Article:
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Volume Ten

Funk & Wagnalls Company
New York AND London

Originally (From "Malcolm Sage, Detective," by Herbert Jenkins.
Copyright, 1921, by George H. Doran Company, New York,
and Herbert Jenkins, Ltd., London.)



"MR. DOULTON, Sir. Very important," Rogers had carefully assimilated his master's theory of the economy of words, sometimes even to the point of obscuring his meaning.

   Taking the last piece of toast from the rack, Malcolm Sage with great deliberation proceeded to butter it. Then, with a nod to the waiting Rogers, he poured out the last cup of coffee the pot contained.

   A moment later the door opened to admit a clean-shaven little man of about fifty, prosperous in build and appearance; but obviously labouring under some great excitement. His breath came in short, spasmodic gasps. His thin sandy hair had clearly not been brushed since the day before, whilst his chin and upper lip bore obvious traces of a night's growth of beard. He seemed on the point of collapse.

   "He's gone — disappeared!" he burst out, as Rogers closed the door behind him. Malcolm Sage rose, motioned his caller to a chair at the table, and resumed his own seat.

   "Had breakfast?" he enquired quietly, resuming his occupation of getting the toast carefully and artistically buttered.

   "Good God, man!" exploded Mr. Doulton, almost hysterically. "Don't you understand? Burns has disappeared!"

   "I gathered as much," said Malcolm Sage calmly, as he reached for the marmalade.

   "Pond telephoned from Stainton," continued Mr. Doulton. "I was in bed. I got dressed, and came round here at once. I ——" he stopped suddenly, as Rogers entered with a fresh relay of coffee. Without a word he proceeded to pour out a cup for Mr. Doulton, who, after a moment's hesitation, drank it greedily.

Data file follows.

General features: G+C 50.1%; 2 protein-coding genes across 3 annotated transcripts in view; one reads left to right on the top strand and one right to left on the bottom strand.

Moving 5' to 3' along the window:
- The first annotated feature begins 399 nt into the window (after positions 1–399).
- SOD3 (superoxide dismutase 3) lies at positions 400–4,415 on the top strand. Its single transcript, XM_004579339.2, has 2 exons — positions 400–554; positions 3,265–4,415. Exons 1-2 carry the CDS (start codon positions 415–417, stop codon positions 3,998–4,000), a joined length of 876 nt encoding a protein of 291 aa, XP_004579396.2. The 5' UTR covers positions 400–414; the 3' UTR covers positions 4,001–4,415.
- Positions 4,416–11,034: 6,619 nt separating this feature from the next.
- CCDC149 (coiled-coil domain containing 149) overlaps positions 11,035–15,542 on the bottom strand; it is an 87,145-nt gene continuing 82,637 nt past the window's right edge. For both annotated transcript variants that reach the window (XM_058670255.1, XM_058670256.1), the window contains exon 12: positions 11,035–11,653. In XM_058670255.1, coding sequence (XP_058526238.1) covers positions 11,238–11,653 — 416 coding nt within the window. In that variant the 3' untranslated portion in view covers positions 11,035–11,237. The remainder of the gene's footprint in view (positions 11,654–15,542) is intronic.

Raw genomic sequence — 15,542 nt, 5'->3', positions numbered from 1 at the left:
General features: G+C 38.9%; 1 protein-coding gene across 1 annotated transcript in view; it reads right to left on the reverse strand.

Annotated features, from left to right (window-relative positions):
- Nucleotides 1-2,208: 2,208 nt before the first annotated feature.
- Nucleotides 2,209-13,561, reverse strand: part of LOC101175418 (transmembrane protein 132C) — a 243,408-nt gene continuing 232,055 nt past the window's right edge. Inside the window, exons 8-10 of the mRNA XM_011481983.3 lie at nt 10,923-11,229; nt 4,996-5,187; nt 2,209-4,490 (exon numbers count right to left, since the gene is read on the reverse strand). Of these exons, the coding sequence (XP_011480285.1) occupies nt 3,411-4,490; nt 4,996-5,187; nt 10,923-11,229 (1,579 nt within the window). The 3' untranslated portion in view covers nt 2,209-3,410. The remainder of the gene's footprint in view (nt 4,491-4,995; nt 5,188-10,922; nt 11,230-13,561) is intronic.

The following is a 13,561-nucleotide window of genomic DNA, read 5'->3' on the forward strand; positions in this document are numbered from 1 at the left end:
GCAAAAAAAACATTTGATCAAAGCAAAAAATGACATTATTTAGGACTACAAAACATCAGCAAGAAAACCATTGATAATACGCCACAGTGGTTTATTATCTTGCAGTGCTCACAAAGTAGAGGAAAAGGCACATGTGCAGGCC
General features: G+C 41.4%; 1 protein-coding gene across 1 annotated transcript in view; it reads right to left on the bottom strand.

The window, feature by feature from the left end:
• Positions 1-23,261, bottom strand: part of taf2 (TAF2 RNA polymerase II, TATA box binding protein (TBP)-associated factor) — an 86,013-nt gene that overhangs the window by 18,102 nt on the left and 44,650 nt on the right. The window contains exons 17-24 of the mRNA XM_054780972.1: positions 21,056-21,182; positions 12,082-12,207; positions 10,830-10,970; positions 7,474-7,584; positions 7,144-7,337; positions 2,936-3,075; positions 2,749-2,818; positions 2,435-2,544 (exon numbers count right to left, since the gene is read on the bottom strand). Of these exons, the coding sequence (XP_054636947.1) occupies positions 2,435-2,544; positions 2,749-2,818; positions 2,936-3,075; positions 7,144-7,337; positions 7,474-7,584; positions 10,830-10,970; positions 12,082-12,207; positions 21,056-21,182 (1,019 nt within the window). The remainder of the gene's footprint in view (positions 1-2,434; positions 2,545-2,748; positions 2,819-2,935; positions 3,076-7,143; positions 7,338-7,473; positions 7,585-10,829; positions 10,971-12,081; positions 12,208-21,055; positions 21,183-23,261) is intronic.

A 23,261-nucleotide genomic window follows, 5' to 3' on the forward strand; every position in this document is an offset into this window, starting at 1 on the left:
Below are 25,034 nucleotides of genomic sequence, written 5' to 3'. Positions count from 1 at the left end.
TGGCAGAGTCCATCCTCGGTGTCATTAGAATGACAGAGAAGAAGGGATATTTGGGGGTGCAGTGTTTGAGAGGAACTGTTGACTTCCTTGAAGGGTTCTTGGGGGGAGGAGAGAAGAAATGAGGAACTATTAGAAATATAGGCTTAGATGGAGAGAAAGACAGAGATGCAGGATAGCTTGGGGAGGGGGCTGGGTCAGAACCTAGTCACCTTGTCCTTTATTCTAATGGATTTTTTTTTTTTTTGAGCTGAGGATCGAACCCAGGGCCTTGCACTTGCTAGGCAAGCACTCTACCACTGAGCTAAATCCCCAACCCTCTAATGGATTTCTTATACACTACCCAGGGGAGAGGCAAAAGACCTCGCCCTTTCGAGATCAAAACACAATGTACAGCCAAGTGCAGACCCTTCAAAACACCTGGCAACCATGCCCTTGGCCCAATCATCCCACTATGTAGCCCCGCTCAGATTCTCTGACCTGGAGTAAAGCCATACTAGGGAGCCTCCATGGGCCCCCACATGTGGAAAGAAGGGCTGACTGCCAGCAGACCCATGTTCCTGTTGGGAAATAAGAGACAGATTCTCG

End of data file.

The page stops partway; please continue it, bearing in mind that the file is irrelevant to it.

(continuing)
Rogers glanced interrogatingly from the dish that had contained eggs and bacon to Malcolm Sage, who nodded.

   When he had withdrawn, Mr. Doulton opened his mouth to speak, then closed it again and gazed at Malcolm Sage, who, having superimposed upon the butter a delicate amber film of marmalade, proceeded to cut up the toast into a series of triangles. Apparently it was the only thing in life that interested him.

   For weeks past the British and American sporting world had thought and talked of nothing but the forthcoming fight between Charley Burns and Bob Jefferson for the heavyweight championship of the world. The event was due to take place two days hence at the Olympia for a purse of £40,000 offered by Mr. Montague Doulton, the prince of impressarios.